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4

Things scale in a reasonable way: The metric $$ds^2 = \frac{4}{(1-x^2-y^2)^2}(dx^2 + dy^2)$$ has $K=-1$. The metric $$ds_c^2 = \frac{c^2}{(1-x^2-y^2)^2}(dx^2 + dy^2)$$ has $K=-4/c^2$.


2

Do you know how to construct a circle inversion? If so, draw any two hyperbolic lines $g_1$ and $g_2$ through $C$ but not through $P$. Invert $P$ in $g_1$ to obtain $P_1$ and also in $g_2$ to obtain $P_2$. The Euclidean circle through $P,P_1,P_2$ is the hyperbolic circle. This is because a point on the circle, reflected on a diameter of the circle, will ...


1

The synthetic viewpoint is more general! This is a benefit since stating things abstractly in terms of primitive notions is probably easier to grasp rather than delving immediately into coordinates. Compare: Two lines intersect in at most one point The system $\{ax+by+c=0;dx+ey+f=0\}$ has at most one solution. The first comes with less baggage than the ...


1

$X$ is dense in the 2-sphere boundary $S^2_\infty = \partial\mathbb{H}^3$, and the limit set equals $S^2_\infty$. An equivalent way of saying this is that closed orbits of the geodesic flow are dense in the unit tangent bundle of $\pi_1(M)$, and this is closely connected to E. Hopf's theorem that the geodesic flow is ergodic.


1

If the segments are geodesics in your surface, then the Gauss Bonnet Theorem will tell you that (letting $Q$ denote the quadrilateral and $K$ the (Gaussian) curvature of the surface) $$\iint_Q K\,dA = \sum_{j=1}^4 \iota_j - 2\pi,$$ where $\iota_j$, $j=1,\dots,4$, are the interior angles. In your case, you'll have $\iota_4-\pi/2$ for that right-hand side. ...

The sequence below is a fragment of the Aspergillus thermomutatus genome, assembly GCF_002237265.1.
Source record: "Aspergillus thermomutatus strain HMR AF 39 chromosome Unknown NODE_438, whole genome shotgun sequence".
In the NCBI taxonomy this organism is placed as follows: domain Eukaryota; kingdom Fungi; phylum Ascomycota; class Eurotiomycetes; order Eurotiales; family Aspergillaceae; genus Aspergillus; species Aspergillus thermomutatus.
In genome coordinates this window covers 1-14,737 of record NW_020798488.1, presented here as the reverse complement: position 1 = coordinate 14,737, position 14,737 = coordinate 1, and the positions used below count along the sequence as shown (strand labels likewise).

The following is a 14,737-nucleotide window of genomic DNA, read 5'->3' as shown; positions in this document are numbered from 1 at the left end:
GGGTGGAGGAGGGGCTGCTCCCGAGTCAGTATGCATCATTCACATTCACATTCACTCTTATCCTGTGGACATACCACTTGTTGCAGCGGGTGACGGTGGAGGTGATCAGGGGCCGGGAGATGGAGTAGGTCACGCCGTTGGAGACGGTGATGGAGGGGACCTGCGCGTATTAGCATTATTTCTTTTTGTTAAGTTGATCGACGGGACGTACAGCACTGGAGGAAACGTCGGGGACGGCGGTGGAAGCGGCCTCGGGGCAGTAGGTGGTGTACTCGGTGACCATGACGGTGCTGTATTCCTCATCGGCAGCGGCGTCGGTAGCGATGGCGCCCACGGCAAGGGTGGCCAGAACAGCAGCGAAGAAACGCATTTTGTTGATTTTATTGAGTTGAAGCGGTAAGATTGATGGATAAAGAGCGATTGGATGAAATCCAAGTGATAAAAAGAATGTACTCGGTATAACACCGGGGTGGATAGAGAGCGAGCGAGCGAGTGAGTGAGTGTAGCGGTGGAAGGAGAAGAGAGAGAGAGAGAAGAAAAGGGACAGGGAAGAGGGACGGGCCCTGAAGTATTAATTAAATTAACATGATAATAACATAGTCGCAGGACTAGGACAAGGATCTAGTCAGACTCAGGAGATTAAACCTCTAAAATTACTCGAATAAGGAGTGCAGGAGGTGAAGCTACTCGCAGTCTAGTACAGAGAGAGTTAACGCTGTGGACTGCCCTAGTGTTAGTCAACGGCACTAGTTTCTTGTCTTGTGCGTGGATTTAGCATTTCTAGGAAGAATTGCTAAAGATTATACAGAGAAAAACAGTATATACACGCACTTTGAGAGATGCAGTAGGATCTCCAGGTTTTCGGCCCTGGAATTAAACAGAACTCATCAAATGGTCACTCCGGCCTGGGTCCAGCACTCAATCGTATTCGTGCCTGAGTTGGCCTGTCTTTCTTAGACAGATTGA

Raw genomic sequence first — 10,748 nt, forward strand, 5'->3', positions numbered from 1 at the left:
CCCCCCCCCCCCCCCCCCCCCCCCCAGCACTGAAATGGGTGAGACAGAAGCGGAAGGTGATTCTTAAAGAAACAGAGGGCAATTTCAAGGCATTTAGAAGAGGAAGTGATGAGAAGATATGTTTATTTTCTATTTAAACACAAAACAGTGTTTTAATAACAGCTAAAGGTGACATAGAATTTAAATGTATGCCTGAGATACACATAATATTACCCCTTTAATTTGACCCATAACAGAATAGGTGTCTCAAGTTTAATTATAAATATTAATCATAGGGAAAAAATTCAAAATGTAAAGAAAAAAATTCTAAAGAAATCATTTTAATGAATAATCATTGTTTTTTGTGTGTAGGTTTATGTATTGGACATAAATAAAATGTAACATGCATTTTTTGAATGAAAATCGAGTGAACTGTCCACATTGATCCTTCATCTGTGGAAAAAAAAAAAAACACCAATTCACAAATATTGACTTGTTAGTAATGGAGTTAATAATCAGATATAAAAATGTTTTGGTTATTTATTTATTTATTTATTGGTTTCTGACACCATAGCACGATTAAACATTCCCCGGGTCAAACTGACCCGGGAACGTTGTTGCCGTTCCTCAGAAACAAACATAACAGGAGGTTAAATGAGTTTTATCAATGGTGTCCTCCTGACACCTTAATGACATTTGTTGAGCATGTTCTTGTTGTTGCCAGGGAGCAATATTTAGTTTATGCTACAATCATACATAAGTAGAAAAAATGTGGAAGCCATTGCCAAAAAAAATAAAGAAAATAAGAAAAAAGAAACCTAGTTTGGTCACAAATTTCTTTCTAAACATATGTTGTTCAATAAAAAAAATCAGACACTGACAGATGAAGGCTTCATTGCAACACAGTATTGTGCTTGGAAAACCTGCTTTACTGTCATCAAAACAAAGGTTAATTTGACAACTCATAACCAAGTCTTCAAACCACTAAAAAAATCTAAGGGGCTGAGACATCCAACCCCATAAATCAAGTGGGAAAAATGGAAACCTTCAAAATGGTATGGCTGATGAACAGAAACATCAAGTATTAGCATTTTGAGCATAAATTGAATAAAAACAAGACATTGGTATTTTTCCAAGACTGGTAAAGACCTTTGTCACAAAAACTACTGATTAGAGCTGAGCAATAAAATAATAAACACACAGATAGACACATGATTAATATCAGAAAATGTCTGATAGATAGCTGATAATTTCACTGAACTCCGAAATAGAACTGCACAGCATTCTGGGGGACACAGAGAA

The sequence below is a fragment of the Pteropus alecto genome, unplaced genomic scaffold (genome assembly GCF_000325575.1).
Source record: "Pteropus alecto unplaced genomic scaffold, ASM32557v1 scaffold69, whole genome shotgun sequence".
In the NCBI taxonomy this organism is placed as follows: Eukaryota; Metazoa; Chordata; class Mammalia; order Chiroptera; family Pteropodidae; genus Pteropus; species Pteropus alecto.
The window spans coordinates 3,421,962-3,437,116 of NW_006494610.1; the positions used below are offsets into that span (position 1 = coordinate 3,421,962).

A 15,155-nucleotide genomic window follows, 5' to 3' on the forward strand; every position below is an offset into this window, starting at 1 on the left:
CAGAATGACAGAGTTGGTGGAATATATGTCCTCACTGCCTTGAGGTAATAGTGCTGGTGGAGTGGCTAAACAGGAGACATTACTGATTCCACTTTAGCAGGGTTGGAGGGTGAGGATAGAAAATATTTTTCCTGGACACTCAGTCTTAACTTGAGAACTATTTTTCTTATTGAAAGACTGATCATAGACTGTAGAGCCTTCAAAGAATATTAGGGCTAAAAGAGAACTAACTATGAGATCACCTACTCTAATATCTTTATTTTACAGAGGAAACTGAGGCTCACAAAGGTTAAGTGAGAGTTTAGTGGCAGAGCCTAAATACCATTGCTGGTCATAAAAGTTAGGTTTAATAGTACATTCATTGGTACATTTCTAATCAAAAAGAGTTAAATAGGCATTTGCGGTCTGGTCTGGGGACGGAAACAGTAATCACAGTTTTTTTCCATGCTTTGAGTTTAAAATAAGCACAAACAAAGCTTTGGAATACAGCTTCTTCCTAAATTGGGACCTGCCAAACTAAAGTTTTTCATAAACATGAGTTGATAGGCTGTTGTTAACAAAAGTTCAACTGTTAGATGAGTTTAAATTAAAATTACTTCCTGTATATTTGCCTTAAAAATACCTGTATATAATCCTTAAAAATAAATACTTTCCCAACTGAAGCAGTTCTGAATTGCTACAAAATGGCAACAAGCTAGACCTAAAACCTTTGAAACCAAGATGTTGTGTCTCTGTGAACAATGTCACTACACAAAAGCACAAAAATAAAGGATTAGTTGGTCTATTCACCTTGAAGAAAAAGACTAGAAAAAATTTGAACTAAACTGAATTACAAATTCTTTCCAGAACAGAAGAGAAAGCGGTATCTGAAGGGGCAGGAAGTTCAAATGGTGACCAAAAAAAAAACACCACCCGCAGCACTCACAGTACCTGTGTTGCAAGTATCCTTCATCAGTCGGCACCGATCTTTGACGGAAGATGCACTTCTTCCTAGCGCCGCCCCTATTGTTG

1

Hyperbolic isometries in the Poincaré disk preserve angles (both hyperbolic and Euclidean, since they are the same) and hyperbolic distances (i.e. distances measured using the hyperbolic metric), but in general not Euclidean distances. The only hyperbolic isometries which also preserve Euclidean distances are reflections in the diameters of the Poincaré ...


1

Here is an illustration of what's going on. Here I chose the common tangent to be orthogonal to the diameter through the given point. This ensures that the point lies on the symmetry axis of the crescent, so this is the most symmetric situation. For other tangents, the points where the hypercircle touches the boundary of the model would move at different ...


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I suggest you reflect the point in the hyperbolic line. This is just an inversion in a circle. Then you can compute the distance between the point and its image, and divide that by two. Moving one of the points which span the line into the origin may help as well, but it's not immediately obvious. And quite an unsymmetric approach. You might want to ...



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